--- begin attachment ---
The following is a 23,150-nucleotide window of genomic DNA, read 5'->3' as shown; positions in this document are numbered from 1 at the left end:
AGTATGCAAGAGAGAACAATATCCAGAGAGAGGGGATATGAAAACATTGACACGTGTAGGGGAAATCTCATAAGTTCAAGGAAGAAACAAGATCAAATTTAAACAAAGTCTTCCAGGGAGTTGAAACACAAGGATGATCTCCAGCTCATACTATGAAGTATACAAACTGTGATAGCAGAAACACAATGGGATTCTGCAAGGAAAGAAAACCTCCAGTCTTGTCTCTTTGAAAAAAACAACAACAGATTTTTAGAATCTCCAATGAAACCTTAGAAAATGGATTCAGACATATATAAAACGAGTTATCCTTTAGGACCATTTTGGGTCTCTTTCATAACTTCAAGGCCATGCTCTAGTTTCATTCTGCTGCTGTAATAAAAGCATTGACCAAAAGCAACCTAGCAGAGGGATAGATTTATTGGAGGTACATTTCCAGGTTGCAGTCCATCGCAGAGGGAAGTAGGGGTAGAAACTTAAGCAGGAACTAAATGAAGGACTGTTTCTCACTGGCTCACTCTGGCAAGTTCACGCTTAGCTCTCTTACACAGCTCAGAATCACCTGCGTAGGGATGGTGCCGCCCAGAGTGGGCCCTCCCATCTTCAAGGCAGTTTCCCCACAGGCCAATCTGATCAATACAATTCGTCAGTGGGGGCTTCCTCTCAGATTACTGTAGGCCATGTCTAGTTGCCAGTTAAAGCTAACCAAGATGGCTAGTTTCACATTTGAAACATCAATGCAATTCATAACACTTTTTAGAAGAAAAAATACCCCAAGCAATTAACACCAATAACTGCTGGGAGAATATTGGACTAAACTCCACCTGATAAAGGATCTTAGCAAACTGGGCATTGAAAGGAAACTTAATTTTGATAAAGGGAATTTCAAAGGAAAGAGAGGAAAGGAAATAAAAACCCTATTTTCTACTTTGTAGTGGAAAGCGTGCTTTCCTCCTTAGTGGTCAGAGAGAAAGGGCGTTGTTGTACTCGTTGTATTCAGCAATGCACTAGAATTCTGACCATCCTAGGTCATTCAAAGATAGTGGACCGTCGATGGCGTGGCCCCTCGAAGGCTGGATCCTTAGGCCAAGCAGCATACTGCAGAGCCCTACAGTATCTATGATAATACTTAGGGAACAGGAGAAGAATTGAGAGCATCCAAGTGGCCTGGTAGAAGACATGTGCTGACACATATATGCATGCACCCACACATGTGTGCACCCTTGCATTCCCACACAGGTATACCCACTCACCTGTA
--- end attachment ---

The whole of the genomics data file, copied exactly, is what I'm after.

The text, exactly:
The following is a 23,150-nucleotide window of genomic DNA, read 5'->3' as shown; positions in this document are numbered from 1 at the left end:
AGTATGCAAGAGAGAACAATATCCAGAGAGAGGGGATATGAAAACATTGACACGTGTAGGGGAAATCTCATAAGTTCAAGGAAGAAACAAGATCAAATTTAAACAAAGTCTTCCAGGGAGTTGAAACACAAGGATGATCTCCAGCTCATACTATGAAGTATACAAACTGTGATAGCAGAAACACAATGGGATTCTGCAAGGAAAGAAAACCTCCAGTCTTGTCTCTTTGAAAAAAACAACAACAGATTTTTAGAATCTCCAATGAAACCTTAGAAAATGGATTCAGACATATATAAAACGAGTTATCCTTTAGGACCATTTTGGGTCTCTTTCATAACTTCAAGGCCATGCTCTAGTTTCATTCTGCTGCTGTAATAAAAGCATTGACCAAAAGCAACCTAGCAGAGGGATAGATTTATTGGAGGTACATTTCCAGGTTGCAGTCCATCGCAGAGGGAAGTAGGGGTAGAAACTTAAGCAGGAACTAAATGAAGGACTGTTTCTCACTGGCTCACTCTGGCAAGTTCACGCTTAGCTCTCTTACACAGCTCAGAATCACCTGCGTAGGGATGGTGCCGCCCAGAGTGGGCCCTCCCATCTTCAAGGCAGTTTCCCCACAGGCCAATCTGATCAATACAATTCGTCAGTGGGGGCTTCCTCTCAGATTACTGTAGGCCATGTCTAGTTGCCAGTTAAAGCTAACCAAGATGGCTAGTTTCACATTTGAAACATCAATGCAATTCATAACACTTTTTAGAAGAAAAAATACCCCAAGCAATTAACACCAATAACTGCTGGGAGAATATTGGACTAAACTCCACCTGATAAAGGATCTTAGCAAACTGGGCATTGAAAGGAAACTTAATTTTGATAAAGGGAATTTCAAAGGAAAGAGAGGAAAGGAAATAAAAACCCTATTTTCTACTTTGTAGTGGAAAGCGTGCTTTCCTCCTTAGTGGTCAGAGAGAAAGGGCGTTGTTGTACTCGTTGTATTCAGCAATGCACTAGAATTCTGACCATCCTAGGTCATTCAAAGATAGTGGACCGTCGATGGCGTGGCCCCTCGAAGGCTGGATCCTTAGGCCAAGCAGCATACTGCAGAGCCCTACAGTATCTATGATAATACTTAGGGAACAGGAGAAGAATTGAGAGCATCCAAGTGGCCTGGTAGAAGACATGTGCTGACACATATATGCATGCACCCACACATGTGTGCACCCTTGCATTCCCACACAGGTATACCCACTCACCTGTA